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Prof Nick Donaldson
Room 3.06
Malet Place Engineering Building
Gower Street
Prof Nick Donaldson profile picture
  • Professor of Neuroprosthesis Engineering
  • Dept of Med Phys & Biomedical Eng
  • Faculty of Engineering Science

Nick Donaldson studied Engineering and Electrical Sciences at Cambridge University. From 1977 to 1992 he worked for the Medical Research Council, Neurological Prostheses Unit, under the direction of Professor G.S. Brindley. On Brindley’s retirement in 1992 and closure of the MRC Unit, he brought the engineers to UCL and has since directed the Implanted Devices Group in the Department of Medical Physics and Bioengineering. He studied for the PhD as a student in non-university laboratory and obtained a doctorate from UCL in 1990. His research interests now include implanted device technology, the development of devices that use natural nerve signals as inputs; stimulators of nerve roots and spinal cord in paraplegia; the use of electrical stimulation for recreational exercise of paralysed legs; and methods to encourage functional neurological recovery after injury. He has published over 90 papers in peer-reviewed journals on subjects as diverse as electrical and electronic design, materials, biomechanics, exercise physiology, electrodes and neural signal processing. He has been an investigator in over thirty projects since coming to UCL.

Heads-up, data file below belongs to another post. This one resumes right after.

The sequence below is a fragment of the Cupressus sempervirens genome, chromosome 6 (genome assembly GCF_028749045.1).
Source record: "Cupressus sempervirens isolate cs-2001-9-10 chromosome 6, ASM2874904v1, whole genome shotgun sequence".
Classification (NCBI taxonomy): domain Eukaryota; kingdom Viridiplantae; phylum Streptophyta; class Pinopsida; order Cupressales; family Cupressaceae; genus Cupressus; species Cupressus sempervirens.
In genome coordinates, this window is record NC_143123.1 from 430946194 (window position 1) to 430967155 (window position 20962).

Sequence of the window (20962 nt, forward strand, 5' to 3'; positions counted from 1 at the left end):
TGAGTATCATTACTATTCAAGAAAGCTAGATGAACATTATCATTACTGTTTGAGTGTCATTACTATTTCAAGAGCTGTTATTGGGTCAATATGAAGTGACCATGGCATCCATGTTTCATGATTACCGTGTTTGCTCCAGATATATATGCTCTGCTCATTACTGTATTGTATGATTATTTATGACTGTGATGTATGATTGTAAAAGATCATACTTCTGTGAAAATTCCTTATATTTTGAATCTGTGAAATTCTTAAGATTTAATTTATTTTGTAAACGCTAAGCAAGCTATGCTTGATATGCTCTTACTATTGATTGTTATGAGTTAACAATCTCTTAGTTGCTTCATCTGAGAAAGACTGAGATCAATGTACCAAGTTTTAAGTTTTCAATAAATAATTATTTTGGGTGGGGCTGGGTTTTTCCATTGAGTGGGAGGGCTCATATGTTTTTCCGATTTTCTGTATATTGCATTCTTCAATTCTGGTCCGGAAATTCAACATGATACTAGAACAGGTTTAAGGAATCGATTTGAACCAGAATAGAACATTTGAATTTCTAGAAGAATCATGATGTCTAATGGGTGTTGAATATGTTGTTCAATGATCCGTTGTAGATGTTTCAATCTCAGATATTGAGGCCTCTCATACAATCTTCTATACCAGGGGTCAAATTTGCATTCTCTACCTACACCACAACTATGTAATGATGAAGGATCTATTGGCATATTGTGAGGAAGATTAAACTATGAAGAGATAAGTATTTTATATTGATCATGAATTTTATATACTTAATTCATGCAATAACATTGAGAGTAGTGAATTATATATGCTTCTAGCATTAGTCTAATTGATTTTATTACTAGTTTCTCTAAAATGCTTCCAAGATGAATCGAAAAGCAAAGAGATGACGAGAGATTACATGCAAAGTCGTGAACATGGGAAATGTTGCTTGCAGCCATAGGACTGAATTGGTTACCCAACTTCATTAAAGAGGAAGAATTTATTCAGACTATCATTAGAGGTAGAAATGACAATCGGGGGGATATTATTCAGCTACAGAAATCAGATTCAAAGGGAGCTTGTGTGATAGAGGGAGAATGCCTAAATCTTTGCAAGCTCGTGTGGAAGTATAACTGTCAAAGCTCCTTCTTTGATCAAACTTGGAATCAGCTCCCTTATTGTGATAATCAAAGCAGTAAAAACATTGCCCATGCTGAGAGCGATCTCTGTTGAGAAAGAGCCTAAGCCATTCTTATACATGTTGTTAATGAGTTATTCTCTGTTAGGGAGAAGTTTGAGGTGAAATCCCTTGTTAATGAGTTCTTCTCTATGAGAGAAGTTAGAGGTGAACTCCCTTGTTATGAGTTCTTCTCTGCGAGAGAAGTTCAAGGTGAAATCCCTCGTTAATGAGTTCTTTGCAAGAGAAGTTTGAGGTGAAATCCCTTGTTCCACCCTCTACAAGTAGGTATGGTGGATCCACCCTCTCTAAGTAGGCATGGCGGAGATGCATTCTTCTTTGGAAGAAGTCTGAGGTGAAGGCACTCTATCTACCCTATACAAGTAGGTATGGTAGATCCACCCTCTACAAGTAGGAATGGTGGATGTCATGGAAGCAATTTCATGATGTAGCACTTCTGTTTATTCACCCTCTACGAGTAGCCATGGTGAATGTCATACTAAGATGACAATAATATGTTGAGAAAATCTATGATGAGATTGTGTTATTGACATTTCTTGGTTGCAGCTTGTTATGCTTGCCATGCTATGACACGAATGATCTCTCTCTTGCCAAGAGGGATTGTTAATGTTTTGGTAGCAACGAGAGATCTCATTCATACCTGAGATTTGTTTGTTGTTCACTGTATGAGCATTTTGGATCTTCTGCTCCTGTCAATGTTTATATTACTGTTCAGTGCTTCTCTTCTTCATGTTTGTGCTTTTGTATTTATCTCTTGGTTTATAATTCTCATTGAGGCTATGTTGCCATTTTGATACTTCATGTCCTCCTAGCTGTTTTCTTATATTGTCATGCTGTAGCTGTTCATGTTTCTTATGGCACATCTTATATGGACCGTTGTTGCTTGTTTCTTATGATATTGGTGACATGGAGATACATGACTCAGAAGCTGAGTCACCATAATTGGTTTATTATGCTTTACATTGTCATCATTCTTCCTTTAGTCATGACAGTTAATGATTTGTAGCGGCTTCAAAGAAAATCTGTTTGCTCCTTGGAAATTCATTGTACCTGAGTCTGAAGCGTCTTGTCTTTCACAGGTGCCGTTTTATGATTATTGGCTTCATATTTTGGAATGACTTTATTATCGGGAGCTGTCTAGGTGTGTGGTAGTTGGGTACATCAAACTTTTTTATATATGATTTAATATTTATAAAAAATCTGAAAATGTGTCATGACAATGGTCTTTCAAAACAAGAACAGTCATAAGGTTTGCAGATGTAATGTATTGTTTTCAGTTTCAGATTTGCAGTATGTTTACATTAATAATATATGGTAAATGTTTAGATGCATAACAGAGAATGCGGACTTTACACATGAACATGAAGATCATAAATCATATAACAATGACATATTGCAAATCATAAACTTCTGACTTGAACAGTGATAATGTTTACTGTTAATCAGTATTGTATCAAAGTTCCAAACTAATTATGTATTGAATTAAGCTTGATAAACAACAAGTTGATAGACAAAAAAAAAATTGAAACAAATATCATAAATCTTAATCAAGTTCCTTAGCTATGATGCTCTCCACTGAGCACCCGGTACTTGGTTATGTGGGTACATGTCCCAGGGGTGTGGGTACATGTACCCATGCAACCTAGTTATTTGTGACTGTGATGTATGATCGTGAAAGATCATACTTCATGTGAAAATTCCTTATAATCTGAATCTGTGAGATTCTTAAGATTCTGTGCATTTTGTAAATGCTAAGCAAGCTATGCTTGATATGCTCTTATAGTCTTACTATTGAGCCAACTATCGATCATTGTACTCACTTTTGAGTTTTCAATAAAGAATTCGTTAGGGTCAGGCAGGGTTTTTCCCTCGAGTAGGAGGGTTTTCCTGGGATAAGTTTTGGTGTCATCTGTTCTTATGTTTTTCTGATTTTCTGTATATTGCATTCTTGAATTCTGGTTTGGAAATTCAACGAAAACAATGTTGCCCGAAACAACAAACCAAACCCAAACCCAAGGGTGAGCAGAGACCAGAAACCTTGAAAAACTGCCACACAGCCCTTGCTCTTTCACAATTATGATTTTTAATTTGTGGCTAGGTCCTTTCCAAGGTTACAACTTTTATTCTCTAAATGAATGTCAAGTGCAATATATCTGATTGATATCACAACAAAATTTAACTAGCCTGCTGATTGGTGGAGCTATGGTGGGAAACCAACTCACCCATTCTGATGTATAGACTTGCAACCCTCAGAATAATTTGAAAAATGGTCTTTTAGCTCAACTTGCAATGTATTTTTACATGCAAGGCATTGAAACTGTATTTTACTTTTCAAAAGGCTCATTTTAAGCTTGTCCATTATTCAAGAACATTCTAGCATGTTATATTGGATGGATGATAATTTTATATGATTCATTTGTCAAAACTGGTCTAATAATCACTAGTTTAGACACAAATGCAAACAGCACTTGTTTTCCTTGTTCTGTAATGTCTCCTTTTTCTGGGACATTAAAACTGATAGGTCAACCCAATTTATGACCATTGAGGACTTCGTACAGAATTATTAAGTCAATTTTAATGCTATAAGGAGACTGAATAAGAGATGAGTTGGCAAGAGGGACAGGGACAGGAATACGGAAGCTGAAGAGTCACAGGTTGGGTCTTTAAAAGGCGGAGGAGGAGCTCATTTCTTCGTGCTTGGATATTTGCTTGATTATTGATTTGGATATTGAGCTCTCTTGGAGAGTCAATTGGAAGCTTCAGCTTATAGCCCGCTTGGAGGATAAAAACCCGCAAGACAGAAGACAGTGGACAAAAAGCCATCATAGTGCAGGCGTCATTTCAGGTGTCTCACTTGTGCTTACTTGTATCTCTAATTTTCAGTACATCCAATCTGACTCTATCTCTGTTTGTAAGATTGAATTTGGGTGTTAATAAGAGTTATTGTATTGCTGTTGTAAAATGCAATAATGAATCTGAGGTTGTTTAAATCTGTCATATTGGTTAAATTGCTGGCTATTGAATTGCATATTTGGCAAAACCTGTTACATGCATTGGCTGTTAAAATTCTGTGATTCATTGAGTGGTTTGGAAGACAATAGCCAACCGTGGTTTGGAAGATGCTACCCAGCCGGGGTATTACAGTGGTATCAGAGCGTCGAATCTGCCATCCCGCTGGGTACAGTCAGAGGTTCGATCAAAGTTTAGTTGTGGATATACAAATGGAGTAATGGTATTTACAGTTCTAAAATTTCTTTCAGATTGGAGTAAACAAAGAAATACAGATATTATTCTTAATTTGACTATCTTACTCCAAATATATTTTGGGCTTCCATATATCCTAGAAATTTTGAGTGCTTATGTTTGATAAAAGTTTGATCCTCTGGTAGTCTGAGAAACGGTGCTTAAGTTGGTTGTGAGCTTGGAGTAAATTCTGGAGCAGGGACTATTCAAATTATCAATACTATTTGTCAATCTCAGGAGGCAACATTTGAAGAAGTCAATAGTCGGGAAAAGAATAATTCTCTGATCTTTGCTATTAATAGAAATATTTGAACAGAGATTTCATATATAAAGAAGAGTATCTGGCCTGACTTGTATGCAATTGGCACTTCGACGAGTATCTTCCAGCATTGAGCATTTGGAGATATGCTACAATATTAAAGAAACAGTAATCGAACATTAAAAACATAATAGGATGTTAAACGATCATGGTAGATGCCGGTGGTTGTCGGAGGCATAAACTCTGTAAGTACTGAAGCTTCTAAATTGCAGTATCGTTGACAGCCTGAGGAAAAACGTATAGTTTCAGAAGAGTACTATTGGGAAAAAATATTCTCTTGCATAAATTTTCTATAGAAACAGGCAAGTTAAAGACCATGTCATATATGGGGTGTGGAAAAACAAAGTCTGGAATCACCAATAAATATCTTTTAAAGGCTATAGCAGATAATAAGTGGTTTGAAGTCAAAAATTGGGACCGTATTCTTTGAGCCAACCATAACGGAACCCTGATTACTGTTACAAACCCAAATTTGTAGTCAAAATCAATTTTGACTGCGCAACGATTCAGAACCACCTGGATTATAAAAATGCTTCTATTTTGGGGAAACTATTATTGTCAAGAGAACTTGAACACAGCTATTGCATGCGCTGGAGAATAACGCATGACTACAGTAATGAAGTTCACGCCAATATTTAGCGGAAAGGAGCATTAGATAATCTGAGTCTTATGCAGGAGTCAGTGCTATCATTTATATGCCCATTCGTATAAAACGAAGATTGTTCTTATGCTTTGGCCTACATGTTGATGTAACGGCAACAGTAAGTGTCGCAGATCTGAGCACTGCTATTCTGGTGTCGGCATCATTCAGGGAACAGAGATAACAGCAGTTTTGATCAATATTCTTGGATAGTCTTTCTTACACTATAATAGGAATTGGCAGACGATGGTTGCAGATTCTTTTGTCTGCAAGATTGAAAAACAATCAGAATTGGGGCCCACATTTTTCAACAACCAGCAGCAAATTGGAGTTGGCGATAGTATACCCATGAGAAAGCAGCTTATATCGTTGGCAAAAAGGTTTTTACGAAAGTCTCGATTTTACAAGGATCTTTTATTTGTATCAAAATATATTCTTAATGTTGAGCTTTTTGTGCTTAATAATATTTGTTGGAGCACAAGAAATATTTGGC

Research Summary

The following topics have been or are part of my research portfolio, and I have publications in these areas. Many of them are shared with Mr Tim Perkins, Dr Anne Vanhoestenberghe, Dr Sandy Mosse and Dr Nooshin Saeidi (Implanted Devices Group) and the Analogue and Biomedical Systems Group (Prof Andreas Demosthenous).

(i) Electronic Design of Implanted Stimulators, Nerve Recording Devices and Systems

(ii) Instrumented orthopaedic implants (with Dr Stephen Taylor, Stanmore)

(iii) Velocity-selective Recording: obtaining more information from natural nerve traffic (with Prof John Taylor, Bath University)

(iv) Control of the body after spinal cord injury by natural and artificial means

(v) Material science of implant materials (packaging & encapsulation)

(vi) Use of Functional Electrical Stimulation for fitness after spinal cord injury (with Prof Di Newham, KCL)

(vii) Artificial control of the urinary bladder after spinal cord injury (with Prof Michael Craggs)
Design of connectors and wiring for implanted devices

(viii) Nerve interfaces for control of prosthetic limbs (with Prof Gordon Blunn, Prof James Fawcett (Cambridge) and Dr Ed Tarte (Birmingham))

Teaching Summary

He teaches an undergraduate course called ‘Medical Electronics & Neural Engineering’ (MPHY3013/M013) and well as organising a module of the MSc in Physics & Engineering in Medicine (MPHYGB17). He has supervised sixteen PhD students.

Academic Background
1990   Doctor of Philosophy University College London
1976   Master of Arts University of Cambridge
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